Splashing around in the pool is a great deal of fun with the right safety measurements in place. Accidents can happen anywhere, even during fun occasions. Here are some pool safety tips that can keep everyone safe and let the fun continue.

Don't go it alone
Anytime, people of all ages should be supervised by the pool. The American Red Cross recommends parents or adults have active supervision over children whenever they're in or around water. Grownups should be kept a close eye on as well because even the most experienced swimmers can sustain an injury.

Olympic gold medalist Missy Franklin told the U.S. Centers for Disease Control and Prevention that she always has someone watch her while she's doing laps. Franklin has been swimming since the age of 2, and often jokes that she should have been born a mermaid. She spends about 2 to 4 hours in the pool every day during training and remains active in other ways when she's not swimming. Despite her lifelong expertise, Franklin strongly believes in exercising vigilance when entering the pool. She typically has a coach, teammate or someone else watch over her in case of an accident.

What's more, she believes that swimmers should look after themselves and the pool for safety purposes. People should rinse off before and after a swim, she suggested. This can help keep the water and swimmer clean and healthy, which important because chlorine and chemicals that keep the pool germ-free can also make people sick.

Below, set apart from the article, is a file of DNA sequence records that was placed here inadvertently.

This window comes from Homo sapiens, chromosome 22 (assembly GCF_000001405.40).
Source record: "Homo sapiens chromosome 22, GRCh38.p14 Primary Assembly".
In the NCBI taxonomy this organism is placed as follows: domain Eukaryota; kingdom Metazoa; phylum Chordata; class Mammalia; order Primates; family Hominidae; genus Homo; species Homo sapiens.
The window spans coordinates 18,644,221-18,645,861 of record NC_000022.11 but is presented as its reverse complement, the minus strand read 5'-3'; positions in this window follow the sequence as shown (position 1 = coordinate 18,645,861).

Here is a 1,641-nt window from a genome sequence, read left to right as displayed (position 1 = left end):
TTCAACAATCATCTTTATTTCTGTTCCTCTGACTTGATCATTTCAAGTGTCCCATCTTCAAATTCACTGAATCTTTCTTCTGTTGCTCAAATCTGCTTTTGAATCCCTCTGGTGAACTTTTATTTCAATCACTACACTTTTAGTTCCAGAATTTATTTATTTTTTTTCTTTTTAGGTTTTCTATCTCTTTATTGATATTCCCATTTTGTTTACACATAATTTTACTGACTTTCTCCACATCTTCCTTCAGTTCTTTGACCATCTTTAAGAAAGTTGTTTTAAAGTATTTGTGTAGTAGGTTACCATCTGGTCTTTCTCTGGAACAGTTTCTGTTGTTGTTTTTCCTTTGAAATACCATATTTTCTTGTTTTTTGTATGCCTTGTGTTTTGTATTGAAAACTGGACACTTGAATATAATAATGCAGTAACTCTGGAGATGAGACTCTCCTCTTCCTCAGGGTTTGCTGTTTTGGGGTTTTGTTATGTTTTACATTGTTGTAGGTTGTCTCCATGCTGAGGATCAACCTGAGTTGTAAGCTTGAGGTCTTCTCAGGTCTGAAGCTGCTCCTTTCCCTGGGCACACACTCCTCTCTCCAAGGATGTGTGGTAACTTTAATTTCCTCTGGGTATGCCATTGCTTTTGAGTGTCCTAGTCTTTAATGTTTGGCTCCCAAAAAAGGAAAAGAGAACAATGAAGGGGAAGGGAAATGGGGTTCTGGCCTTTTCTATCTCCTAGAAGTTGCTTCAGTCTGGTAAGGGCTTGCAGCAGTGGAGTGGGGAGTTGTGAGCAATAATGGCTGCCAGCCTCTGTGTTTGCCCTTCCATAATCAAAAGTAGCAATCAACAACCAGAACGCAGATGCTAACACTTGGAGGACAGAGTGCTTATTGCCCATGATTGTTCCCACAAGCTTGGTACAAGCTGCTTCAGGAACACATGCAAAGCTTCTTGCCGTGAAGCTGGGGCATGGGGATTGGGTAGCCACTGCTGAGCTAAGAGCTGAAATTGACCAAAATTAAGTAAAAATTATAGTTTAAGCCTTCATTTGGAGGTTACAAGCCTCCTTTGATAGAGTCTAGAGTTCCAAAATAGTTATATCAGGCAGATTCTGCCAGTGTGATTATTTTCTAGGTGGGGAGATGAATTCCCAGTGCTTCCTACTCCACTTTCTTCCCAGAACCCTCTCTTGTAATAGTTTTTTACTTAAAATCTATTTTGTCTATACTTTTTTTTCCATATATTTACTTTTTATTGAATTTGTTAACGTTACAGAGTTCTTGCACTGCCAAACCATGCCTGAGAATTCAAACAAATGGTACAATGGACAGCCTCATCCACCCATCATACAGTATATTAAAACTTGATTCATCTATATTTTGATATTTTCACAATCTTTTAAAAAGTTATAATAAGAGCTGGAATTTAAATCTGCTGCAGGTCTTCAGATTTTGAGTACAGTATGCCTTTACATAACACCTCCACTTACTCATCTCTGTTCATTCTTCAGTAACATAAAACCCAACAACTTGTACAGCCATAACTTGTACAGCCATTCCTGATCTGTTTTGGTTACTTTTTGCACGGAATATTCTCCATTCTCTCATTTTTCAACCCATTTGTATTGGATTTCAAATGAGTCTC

Rinse off those germs
Even if a person has recently showered, his or her body can still attract dirt and harmful pathogens throughout the day. Once those germs get into the pool, it can take hours or days for the chlorine to kill them, stated the CDC. Some are resistant to the chemical. Unsanitary pool water can cause recreational water illnesses, skin rashes and other issues.

A pre-swim shower can be enforced by pool rules. The head of the household should post regulations near the swimming area and make sure that everyone follows them to ensure safety, suggested The Red Cross. The list can forbid diving, swimming alone and include rules about pool etiquette.

Households that have younger children can further enforce the rules with a physical barrier. A gate or fence around the pool can prevent injuries and even death. It's estimated that over 200 young kids drown in pools every year, reported The Red Cross. No one wants a pool day to turn into a tragedy. 

People who are vigilant, cautious and reinforce rules can prevent accidents and promote safe and healthy swimming. For safety related features and regular maintenance, contact your local Forth Worth pool service professionals. They can balance the chemical levels of a pool, fix unstable tiles and decks and more. Regular clients are even eligible for a free salt system